What does all this have to do with Mozilla? In running the group, I've tried hard to NOT make it all about Mozilla, but Tulsa Web Devs now boasts 1 Mozilla Contributor & 1 Mozilla Rep, 2 Open Web Apps, and dozens of engaged Firefox users. Now many members have asked me to bring MORE Mozilla activity into the group - to host a Mozilla hack day, bring speakers in from Mozilla, and help people contribute to Mozilla's websites. I'm looking forward to more collaboration between Mozilla & Tulsa Web Devs in 2013!

I'd also like to see what other Mozilla remotees are doing in their local web communities. Got a good story to share?

Tulsa School of Dev

Tulsa School of DevThis year's Tulsa School of Dev had lots of changes from last year.

  1. New event "chairperson" - Sean Whitesell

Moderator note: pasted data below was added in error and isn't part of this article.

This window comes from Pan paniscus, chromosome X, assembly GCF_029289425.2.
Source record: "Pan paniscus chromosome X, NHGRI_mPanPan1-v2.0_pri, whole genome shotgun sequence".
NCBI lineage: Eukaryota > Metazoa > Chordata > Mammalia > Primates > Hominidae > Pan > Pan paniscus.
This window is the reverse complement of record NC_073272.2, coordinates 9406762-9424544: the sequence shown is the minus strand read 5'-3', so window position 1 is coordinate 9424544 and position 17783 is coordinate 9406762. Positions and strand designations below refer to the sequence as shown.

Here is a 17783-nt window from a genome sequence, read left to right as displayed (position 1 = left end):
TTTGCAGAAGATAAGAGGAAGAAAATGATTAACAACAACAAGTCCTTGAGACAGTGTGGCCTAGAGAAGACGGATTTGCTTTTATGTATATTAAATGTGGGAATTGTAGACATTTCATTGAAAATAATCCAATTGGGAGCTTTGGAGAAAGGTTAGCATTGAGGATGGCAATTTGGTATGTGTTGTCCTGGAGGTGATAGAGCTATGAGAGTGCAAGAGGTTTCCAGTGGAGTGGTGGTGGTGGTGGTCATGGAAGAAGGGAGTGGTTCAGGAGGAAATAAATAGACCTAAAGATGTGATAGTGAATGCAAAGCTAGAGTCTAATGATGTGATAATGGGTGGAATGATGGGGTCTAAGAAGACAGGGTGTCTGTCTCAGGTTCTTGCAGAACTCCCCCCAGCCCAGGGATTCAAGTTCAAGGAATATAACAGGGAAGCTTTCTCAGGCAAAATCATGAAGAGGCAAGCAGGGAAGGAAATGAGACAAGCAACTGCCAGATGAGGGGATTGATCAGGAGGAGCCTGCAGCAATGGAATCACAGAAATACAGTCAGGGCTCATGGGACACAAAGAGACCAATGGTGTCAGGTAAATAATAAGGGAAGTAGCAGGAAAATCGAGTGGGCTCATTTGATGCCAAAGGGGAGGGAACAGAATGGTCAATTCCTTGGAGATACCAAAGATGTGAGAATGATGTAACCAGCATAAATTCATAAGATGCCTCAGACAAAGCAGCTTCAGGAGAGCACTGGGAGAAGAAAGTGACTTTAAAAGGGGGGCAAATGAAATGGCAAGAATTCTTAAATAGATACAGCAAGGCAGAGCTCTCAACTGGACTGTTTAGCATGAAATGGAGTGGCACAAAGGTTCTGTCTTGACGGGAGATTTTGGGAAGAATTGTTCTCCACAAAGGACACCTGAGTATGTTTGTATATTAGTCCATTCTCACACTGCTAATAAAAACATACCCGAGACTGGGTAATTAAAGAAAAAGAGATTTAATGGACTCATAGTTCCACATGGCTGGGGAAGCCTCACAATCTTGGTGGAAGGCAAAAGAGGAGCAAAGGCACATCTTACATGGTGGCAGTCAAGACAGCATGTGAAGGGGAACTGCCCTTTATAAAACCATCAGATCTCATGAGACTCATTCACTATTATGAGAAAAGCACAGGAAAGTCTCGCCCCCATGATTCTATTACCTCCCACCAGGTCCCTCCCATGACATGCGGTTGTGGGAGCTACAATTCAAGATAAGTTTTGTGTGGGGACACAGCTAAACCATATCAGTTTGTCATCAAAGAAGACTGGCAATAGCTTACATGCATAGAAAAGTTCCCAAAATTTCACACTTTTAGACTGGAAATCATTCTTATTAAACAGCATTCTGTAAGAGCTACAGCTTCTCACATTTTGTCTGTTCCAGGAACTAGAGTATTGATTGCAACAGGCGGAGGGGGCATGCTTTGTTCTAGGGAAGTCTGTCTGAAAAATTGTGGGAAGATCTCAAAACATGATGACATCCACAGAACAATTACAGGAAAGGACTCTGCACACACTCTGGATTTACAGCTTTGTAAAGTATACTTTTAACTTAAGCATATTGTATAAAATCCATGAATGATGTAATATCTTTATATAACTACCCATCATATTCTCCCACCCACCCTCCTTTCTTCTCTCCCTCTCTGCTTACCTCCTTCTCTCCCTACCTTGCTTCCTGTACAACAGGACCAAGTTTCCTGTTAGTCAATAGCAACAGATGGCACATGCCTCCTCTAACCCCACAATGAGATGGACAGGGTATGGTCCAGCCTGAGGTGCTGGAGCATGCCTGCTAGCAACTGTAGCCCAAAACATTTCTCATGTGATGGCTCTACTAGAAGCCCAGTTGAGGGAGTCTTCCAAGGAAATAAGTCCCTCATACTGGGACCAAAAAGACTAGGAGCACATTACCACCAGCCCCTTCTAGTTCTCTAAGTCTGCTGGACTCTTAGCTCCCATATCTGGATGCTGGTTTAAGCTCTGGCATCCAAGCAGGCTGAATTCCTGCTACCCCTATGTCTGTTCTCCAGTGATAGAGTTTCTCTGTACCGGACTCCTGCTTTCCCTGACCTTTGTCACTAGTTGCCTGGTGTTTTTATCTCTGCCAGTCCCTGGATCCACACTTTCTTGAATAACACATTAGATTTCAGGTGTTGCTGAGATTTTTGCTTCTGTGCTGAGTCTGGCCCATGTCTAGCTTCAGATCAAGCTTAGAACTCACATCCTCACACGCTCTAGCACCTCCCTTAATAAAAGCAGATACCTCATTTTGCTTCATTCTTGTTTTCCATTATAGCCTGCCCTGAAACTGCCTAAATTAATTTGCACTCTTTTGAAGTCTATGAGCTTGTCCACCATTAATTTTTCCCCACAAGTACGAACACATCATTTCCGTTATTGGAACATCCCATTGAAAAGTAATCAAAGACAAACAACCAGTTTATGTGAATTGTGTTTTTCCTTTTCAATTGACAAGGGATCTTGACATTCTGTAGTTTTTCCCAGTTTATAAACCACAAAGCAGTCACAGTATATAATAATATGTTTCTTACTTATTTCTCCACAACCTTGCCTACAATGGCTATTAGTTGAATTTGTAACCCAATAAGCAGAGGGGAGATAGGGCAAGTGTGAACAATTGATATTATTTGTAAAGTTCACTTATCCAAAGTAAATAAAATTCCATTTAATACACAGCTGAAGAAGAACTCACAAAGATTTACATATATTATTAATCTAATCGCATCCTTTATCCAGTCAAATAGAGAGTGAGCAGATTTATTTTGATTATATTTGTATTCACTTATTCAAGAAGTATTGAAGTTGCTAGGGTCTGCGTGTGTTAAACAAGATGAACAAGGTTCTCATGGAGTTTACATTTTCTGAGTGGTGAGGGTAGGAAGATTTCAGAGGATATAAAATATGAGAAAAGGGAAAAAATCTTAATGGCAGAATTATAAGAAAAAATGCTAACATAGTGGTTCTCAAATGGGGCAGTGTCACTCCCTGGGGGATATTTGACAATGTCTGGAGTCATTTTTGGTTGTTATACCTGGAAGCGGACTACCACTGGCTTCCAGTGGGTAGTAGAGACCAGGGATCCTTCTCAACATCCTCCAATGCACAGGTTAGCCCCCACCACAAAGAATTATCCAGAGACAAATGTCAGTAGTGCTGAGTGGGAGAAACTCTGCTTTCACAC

2. New event venue - TCC Northeast Campus
  3. New event website platform - WordPress with custom plugins
  4. New event focus - "hands-on" content

First, the rough edges

For one, we (i.e., Tulsa Web Devs) didn't polish up the website as much as we should have. It was clumsy to do speakers, talks, and technologies with custom post types. I'm still looking for a good open-source lanyrd/eventbrite-type cms - anyone know of one?

TCC Northeast wasn't a good venue - the campus has a weird layout; the common area wasn't suited for lunch and rooms were far away from registration and not conducive to a good hallway track.

Aside from the above issues, I liked the event.